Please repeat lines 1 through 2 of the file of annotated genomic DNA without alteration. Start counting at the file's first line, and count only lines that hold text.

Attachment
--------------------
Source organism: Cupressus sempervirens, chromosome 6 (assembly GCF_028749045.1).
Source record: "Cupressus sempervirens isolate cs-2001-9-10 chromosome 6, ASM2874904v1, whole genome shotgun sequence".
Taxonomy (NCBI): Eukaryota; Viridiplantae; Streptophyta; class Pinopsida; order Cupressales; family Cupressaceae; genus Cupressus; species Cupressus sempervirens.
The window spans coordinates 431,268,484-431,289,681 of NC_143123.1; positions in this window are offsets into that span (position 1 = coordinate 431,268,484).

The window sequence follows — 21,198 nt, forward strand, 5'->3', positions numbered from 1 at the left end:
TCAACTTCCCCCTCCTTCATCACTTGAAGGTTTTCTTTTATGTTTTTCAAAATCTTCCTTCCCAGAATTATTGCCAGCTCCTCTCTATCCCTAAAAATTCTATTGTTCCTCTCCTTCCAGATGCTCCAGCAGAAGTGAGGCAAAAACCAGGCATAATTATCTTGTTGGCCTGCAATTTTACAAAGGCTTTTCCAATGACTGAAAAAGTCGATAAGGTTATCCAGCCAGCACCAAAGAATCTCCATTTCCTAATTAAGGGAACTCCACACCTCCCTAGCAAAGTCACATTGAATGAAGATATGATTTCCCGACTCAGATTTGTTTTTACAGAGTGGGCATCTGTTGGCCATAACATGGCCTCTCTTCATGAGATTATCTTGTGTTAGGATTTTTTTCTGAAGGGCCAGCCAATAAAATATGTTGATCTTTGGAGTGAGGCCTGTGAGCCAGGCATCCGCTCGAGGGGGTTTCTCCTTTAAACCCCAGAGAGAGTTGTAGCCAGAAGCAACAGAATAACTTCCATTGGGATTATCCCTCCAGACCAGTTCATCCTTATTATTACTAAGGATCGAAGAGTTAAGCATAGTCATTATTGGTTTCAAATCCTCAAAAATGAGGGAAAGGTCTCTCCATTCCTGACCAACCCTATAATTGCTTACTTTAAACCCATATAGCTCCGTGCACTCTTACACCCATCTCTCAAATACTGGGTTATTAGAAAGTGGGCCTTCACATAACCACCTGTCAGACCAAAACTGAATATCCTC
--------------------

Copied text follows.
Source organism: Cupressus sempervirens, chromosome 6 (assembly GCF_028749045.1).
Source record: "Cupressus sempervirens isolate cs-2001-9-10 chromosome 6, ASM2874904v1, whole genome shotgun sequence".